AL-SAMARRAI: Alarm bells ringing but Potter thrives under pressure

has never been a guy for liberal use of soundbites but he had a good one at . 

It was perhaps among the finest for what it is like for a manager trying to cure a club’s form in the midst of relentless fixtures and escalating pressures. 

‘Like fixing an airplane while it’s in the air,’ was how he put it.Never a prolific sharer of golden lines, Potter, but that was decent.

Chelsea have won once in eight games and sit 10th in the table under Graham Potter

Alarm bells are ringing at a club that have traditionally been trigger happy with managers 

It also feels increasingly relevant, with Chelsea having won once in eight and sitting 10th in the table. 

That’s two below the club he left and it’s the sort of alarm that has a habit of ringing loud at Stamford Bridge. 

Which is why you have to wonder about habits and ways: the habits and ways of a club that under Roman Abramovich tended to throw out pilots when they hit any sustained turbulence, and indeed acted up to character when Todd Boehly did the same to Thomas Tuchel.They speak many languages at Chelsea but excuses rarely seem to translate.

And that is a shame and a concern, if we go back to the habits and ways of the man in charge. All managers speak of projects, often because it sounds good and serves an interest up to a point – if you make it about results you will always be a hostage.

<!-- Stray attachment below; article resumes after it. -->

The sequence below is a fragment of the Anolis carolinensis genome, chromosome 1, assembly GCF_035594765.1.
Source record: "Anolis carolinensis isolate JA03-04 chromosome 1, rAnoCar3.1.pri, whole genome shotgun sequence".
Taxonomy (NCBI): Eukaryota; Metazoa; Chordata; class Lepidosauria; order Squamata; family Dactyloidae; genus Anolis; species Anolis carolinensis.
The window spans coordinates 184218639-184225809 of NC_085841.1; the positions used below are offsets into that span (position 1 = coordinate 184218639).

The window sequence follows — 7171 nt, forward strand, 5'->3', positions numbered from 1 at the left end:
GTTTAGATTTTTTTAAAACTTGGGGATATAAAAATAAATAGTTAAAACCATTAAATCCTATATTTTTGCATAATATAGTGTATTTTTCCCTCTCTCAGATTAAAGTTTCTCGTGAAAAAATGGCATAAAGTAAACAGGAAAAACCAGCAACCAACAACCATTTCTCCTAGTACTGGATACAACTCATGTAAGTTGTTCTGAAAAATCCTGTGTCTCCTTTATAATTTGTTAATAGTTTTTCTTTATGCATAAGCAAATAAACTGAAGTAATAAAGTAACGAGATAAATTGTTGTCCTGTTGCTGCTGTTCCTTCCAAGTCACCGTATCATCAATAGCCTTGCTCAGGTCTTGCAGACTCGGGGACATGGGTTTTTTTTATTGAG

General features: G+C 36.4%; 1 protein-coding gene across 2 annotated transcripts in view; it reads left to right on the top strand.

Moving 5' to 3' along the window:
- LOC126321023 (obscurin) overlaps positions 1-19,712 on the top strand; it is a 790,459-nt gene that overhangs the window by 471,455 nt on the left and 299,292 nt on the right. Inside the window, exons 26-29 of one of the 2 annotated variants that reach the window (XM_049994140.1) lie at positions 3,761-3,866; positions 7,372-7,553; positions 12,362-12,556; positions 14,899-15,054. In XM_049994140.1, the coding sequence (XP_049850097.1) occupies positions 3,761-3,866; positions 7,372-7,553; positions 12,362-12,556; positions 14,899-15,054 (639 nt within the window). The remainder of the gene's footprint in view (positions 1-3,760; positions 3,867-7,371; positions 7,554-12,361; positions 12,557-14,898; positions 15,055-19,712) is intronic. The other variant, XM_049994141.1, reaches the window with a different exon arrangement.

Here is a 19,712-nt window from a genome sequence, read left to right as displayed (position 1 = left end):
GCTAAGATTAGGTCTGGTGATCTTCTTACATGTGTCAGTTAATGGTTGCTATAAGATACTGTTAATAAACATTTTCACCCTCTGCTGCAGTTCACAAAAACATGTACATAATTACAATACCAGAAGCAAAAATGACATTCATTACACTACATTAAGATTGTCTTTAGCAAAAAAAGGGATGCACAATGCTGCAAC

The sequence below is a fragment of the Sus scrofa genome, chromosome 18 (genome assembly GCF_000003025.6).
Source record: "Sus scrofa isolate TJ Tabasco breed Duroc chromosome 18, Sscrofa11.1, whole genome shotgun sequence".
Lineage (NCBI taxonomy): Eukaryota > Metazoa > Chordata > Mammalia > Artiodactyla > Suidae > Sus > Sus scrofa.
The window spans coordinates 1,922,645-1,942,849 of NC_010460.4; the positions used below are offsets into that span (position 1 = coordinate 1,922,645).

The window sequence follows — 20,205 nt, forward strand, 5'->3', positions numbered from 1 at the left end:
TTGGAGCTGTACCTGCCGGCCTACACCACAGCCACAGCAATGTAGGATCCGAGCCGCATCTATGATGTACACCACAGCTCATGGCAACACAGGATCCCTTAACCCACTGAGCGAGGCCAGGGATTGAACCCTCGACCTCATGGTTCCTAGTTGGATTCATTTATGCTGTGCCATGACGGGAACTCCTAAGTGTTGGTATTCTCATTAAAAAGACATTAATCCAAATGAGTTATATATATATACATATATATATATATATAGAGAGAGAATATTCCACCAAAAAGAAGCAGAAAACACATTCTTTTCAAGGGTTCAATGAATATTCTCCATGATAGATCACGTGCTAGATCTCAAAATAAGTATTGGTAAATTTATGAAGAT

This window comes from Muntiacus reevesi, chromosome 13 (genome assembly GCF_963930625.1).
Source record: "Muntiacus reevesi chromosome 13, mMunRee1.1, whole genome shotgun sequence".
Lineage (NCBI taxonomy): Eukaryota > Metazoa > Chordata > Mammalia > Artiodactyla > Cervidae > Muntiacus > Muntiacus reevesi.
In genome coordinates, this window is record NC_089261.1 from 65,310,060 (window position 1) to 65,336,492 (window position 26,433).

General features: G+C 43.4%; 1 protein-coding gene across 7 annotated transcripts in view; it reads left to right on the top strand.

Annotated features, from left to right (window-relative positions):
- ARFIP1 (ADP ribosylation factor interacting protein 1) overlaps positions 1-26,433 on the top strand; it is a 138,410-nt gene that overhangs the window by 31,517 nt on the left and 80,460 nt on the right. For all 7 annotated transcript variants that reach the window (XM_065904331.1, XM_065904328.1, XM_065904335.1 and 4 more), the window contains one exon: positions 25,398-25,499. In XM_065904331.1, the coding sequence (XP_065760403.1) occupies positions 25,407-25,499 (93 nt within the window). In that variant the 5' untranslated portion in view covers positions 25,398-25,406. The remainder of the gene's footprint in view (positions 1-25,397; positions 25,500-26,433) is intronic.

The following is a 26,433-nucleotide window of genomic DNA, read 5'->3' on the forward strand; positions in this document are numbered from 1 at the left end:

Except Potter has a demonstrable record of taking the long road to good places.His very career is a metaphor for his style – no free passes, no handouts, no trading on a the reputation of being a top player. 

Potter has a record of taking the long road to success during his time in football

Hard yards is a description made for a manager who uprooted his family to go to a Swedish outpost, which followed time in the muddier end of the grass roots on the university circuit.

I remember going to see him in Swansea to talk about his time at Ostersunds, and we know by now of the success that got his name out there.Fourth division to top flight, a win over Arsenal. 

That was all revisited when he went to Swansea and Brighton and then Chelsea, via speculation he is an England manager in waiting. But I remember that interview for the visceral images of his stories, about February training sessions when it got to minus 20. 

Problem with that, he explained, is the balls freeze at minus 18.‘Like heading canon balls,’ he said. They had to change them every 20 minutes, which wasn’t an option for the players’ eyelashes – they kept snapping off.

The point is, he knows a challenge and he has always thrived.He knew a challenge at Swansea, where his best players were routinely sold off from under him (16 in the two windows prior to our chat, against five new signings, leaving one centre-half) and he rebuilt a relegated, shattered team to play stylish football, Best Private University shown when they led Manchester City 2-0 in an FA Cup quarter-final (Pep Guardiola gave him high praise on that and several others). 

He knew a challenge at Brighton, where they booed him 14 months ago for a goalless draw with Leeds.They finished that season in their highest ever top-flight position.